Posts Tagged ‘Linux’

On Ubuntu 8.10, I ran into a bit of prob­lem. The Apache web server was work­ing fine, but the fol­low­ing commands:

sudo apt-get install php5 libapache-mod-php5
sudo /etc/init.d/apache2 restart

failed to work after cre­at­ing a phpinfo.php file in the /var/www/ root folder. Fire­fox com­plained, “You have cho­sen to open phpinfo.php which is a: PHP file.” Apache was not using the PHP pre­proces­sor for some rea­son. A bunch of forum posts and blogs said to edit either /etc/apache2/httpd.conf or /etc/apache2/apache2.conf in order to asso­ciate the PHP mime type with the file exten­sion. That wouldn’t work because I had also installed php­myad­min which has an apache.conf file that already has an AddType direc­tive. So, after some dig­ging around, it turns out the mod­ule wasn’t even being loaded, even though that’s what you’d expect the pack­age man­ager to han­dle when you tell it to install the mod­ule. Any how, to fix the prob­lem, just cre­ate sym­bolic links to the php5.load and php5.conf files in the /etc/apache2/mods-enabled/ folder.

sudo ln -s /etc/apache2/mods-available/php5.load /etc/apache2/mods-enabled/php5.load
sudo ln -s /etc/apache2/mods-available/php5.conf /etc/apache2/mods-enabled/php5.conf
sudo /etc/init.d/apache2 restart

Update: Debian-based installs of Apache2 have some handy com­mand line utils for man­ag­ing the web server. So to enable a mod, which auto­mates the above, do this instead:

sudo a2enmod php5

a2dismod is the com­mand for dis­abling a mod. For sites, there is also a2ensite and a2dissite.

I like Ruby, but I don’t like its per­for­mance, so I’m really antic­i­pat­ing Ruby 2.0. Mean­while, I’ve been dab­bling in Python. Learn­ing a new lan­guage and com­par­ing and con­trast­ing them, really helps with deter­min­ing each language’s strengths and weak­nesses. For exam­ple, you can eas­ily update all your Ruby gems. Unfor­tu­nately, python doesn’t have a direct way of doing this using easy_install. Very odd. I tried using the shell script method, but for what­ever rea­son it just didn’t work as adver­tised. So I wrote a bash alias to take care of it.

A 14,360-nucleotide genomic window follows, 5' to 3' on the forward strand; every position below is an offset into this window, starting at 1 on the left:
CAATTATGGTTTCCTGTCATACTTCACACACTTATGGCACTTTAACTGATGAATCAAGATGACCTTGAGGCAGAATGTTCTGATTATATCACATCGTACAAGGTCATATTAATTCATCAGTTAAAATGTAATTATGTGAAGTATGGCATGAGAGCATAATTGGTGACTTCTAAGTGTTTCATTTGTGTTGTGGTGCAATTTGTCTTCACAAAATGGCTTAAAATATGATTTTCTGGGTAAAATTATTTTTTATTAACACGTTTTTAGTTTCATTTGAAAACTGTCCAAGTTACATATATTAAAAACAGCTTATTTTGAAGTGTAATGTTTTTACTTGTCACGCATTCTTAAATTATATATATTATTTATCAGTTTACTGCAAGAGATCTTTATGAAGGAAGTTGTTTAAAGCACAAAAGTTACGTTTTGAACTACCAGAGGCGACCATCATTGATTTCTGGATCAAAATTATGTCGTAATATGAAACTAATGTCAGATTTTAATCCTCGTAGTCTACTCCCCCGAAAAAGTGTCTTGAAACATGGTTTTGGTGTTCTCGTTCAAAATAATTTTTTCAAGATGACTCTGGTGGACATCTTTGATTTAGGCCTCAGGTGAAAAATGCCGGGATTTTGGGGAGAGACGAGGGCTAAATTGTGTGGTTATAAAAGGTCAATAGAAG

After many false starts, I decided that I really needed to wrap my head around unit test­ing when writ­ing Rails appli­ca­tions. I more or less com­pleted a Rails 1.2.3 appli­ca­tion with­out any for­mal tests, and I would like to upgrade it to 2.0.2 and make it REST­ful in the process. At the same time, I’ve moved from a Win­dows devel­op­ment envi­ron­ment to a *nix one after installing Xubuntu on my lap­top (an old Com­paq Pre­sario). I’ve also switched from Cream to Emacs. Despite my Win­dows desk­top being more than twice as fast as my lap­top, I just could not stand not being in a true *nix envi­ron­ment. Too much of the Win­dows idio­syn­crasies got on my nerves. And my switch from Cream to Emacs was because I just didn’t like the insta­bil­ity of the hacks required to make Vim less of a modal edi­tor. If I tire of Emacs, I may try pure Vim instead, but I remem­ber installing Cream sim­ply because I didn’t like pure Vim to start with. So with these var­i­ous changes going on with my Rails pro­gram­ming envi­ron­ment, I fig­ured it was an ideal time to learn to for­mally test my appli­ca­tions. Of course the first part is set­ting up the test­ing envi­ron­ment so that it is easy to use, stays out of your way, and is informative.


The last cou­ple of week­ends I tin­kered with the gOS 2.0 beta. It def­i­nitely looks bet­ter than the pre­vi­ous iter­a­tion. The gianor­mous icons were just way too big for a res­o­lu­tion of 1024×768. This will def­i­nitely make a more appeal­ing inter­net appli­ance for my guests than my pre­vi­ous box. To make it login auto­mat­i­cally as a guest user took a bit of work, though, since this capa­bil­ity was not part of the ini­tial install.